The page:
盘龙村 (PanLong Village) or Bust
PanLong Village is a small cluster of houses on top of a high plateau in North Central China.
When I heard how remote it was, I decided it would be a great adventure to go there myself.
Encouragement from Will Leggett, texted to me as I was leaving (from the morning paper).
Shanghai train station chaos.
Interaction was forced by proximity. Random people would come by and chill out on my bed,
because there was no where else to sit.
I'm now much better at eating melon seeds than before.
The train staff spent most of their time delivering extended sales pitches. The most interesting one was for a book that
detailed an elaborate scheme for rapidly performing arithmetic using one's fingers. The guy selling this must have spent 20 minutes talking
about it. He must have been good because everyone applauded when he was done. Everyone would pay attention to these people. The woman at left
who is trying to keep me from taking her picture, managed to sell me a phone charger. She explained it to me in detail, while everyone in the
adjacent compartments crowded around to watch. Her explanation was entirely in Mandarin, which I didn't understand. The phone charger worked
This girl (six years old) was traveling somewhere with her grandparents. She had more energy than the rest of the people in my bunk area
combined. She was laughing and giggling and talking and repeatedly kicking the bed above her. Angry snarls from her grandmother would result
in a brief respite, however she would soon forget that she wasn't supposed to do it and begin kicking again. These pictures show her playing
with a two dimensional jacob's ladder (very interesting!) that I bought from one of the train conductors.
This guy became my main friend on the train. We were actually able to converse to a limited degree by using translation apps on our cell phones.
In a bizzarre coincidence, it turns out he and I both did work in exactly the same factory building outside of Shanghai!
My train arrived in PingLiang (平凉) 26 hours after leaving Shanghai, (PingLiang is the closest town to PanLong Village). For some reason my phone lost internet connectivity once I reached the city
(so no google maps, and no google translate). These donkeys are actually used to transport goods.
PingLiang is filled with mosques and with Muslims. The Muslim men wear very distinctive white hats- the women wear extremely colorful hair scarves,
often studded with sparkling things. I really wanted to photograph them, but I didn't want to offend anyone. I had to make do with photographing
The first place I visited was the Chunhua Building, where I asked to eat their famous mutton and bread with noodles.
我想去吃一些平凉特色美食。比如 春花楼羊肉泡馍，饸饹面，大刀铡面。It was delicious, and I came back the next day for more.
The air in PinLiang is dry and extremely clean. It's really nice just walking around. The city is criss crossed by several wide tree lined boulevards
that reminded me of Paris. Motor-tricycles are everywhere.
When language fails, I resort to cartoons. This one succeeded in getting me to a bike shop, where I was able to purchase a bike.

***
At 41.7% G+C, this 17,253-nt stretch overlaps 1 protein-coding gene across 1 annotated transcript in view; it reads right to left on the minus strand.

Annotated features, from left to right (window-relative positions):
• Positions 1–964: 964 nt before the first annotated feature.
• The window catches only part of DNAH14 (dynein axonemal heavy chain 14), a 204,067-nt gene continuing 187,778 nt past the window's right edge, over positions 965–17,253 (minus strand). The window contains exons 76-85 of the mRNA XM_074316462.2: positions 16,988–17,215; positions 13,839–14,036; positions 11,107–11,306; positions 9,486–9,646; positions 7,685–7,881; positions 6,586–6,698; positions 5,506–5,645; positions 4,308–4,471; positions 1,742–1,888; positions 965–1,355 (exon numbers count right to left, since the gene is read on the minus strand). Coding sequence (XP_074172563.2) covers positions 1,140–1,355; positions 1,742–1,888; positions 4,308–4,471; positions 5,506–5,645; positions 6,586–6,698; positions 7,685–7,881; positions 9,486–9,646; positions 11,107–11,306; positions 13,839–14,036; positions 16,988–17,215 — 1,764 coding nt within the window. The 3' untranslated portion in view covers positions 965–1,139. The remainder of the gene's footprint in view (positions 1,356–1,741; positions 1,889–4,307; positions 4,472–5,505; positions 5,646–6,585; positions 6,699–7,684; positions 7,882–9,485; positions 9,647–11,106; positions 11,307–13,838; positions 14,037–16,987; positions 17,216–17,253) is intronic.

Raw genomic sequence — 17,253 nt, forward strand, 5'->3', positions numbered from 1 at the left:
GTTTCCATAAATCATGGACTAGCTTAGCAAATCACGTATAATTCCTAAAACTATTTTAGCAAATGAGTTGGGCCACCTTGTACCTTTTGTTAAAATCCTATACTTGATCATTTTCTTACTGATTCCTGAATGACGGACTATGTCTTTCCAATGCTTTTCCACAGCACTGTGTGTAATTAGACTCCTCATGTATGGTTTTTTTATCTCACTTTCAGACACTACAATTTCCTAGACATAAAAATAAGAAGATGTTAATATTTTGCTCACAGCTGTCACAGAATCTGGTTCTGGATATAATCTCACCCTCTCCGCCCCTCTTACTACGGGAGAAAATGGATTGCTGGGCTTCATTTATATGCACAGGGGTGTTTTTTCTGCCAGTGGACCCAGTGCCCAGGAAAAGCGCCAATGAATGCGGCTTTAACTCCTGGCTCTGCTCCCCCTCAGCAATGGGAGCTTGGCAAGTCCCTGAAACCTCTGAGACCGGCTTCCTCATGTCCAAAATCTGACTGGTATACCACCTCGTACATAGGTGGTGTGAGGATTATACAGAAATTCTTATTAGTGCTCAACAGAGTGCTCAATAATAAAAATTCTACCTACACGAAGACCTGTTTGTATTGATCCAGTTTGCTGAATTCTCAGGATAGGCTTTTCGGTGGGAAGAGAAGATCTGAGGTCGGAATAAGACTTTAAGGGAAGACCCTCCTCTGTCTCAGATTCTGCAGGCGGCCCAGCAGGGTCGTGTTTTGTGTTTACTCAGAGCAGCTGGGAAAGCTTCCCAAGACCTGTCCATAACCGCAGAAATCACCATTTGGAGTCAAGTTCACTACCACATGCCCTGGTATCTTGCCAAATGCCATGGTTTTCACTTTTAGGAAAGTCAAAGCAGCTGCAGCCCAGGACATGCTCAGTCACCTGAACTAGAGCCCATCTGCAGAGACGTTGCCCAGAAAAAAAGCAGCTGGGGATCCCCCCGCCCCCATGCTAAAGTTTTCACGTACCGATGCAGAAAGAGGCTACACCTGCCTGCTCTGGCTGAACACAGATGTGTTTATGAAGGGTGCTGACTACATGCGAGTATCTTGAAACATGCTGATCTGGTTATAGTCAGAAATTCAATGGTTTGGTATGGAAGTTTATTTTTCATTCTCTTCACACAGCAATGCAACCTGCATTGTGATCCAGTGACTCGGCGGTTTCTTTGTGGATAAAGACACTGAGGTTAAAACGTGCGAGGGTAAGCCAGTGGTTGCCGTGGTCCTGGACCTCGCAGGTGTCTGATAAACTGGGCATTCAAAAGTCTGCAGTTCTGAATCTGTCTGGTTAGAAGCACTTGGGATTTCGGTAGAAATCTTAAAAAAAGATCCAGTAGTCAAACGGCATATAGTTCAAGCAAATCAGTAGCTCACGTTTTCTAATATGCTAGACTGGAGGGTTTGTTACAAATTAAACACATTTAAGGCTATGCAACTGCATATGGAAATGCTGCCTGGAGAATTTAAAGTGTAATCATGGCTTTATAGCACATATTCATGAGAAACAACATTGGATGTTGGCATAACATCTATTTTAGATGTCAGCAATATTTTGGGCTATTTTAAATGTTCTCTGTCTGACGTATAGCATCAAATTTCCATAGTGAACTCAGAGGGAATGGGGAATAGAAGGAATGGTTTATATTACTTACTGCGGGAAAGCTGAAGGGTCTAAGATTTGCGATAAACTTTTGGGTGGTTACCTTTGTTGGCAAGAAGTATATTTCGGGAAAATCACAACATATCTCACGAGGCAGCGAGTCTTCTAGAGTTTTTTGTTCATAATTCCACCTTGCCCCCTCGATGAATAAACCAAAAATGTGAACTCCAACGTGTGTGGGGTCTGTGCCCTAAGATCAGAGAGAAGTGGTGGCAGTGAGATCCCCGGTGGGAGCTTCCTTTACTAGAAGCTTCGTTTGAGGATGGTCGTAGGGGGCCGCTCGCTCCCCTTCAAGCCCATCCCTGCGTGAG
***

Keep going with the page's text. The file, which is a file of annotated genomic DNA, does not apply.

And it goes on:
PanLong Village (盘龙村) is on top of a high plateau, 30km away from PingLiang. Biking there required sharing the road with large trucks. Because
of this, I discovered that there is no horn louder than the air horn on a Chinese truck. They honk repeatedly when passing you, to let you know
that they're there.
Only a couple hundred people live in PanLong Village. This is one of the main bus stops.
Each home has a large and impressive front door. The characters above the door must be the name of the family living inside.
There didn't appear to be any street names or numbers.
"Where is PanLong Village?" I asked. "Here!" he said, and pointed down at the ground. Certainly his
store seemed like the village epicenter to me.
This couple flagged me down and asked if I wanted to buy some pears. I think 3RMB got me five. The cart
is moved by hand, like a wheelbarrow. When I left, the women was hauling it up the hill.
This is how the price of the pears was determined.
The view was scenic in every direction. And the air was crisp and clean. It was kind of like hiking on Mt. Tamalpais.
PingLiang has a large number of well kept public parks and open areas. I spent a lot of time juggling in the
one with this historical pagoda. The guy at right kept telling me to photograph the pagoda instead of his
These are unsuccessful attempts to capture the vast openness of the sky above PingLiang. Really, you have to be there to appreciate it.
My dinner for two nights consisted of spiced bread, spiced meat, and beer, cooked and eaten out on the sidewalk. Deliciousness for only 26RMB.
Close up view of a hand cart for hauling stuff.
Biked to KongTong Mountain (崆峒山) and hiked to the top.
The top of the mountain has several ancient Taoist temples. Notice the monk on the left. Also, notice how blue and clear the sky is. It felt like Switzerland.
Three dimensional trees!
Another great view.
The temples are filled with nooks and crannies, and unlikely passageways.
From the moment I arrived in PingLiang, heads would turn wherever I went. One guy actually crashed his bicycle into the curb
because he was gaping at me. Little kids would stare, while older people (like those below) would photograph me with their
phones. My policy became to fight fire with fire.
Better pictures of me exist on random phones in PingLiang.
Spices ground fresh at market. Olfactory overload!
I had to hazard a vicious barking dog to take these photographs.
My breakfast every morning consisted of fried bread. Like a donut, except without sugar.
Early morning bus trip to Xi'an.
Sunburned me and lots of terra cotta warriors.
Terra cotta close ups.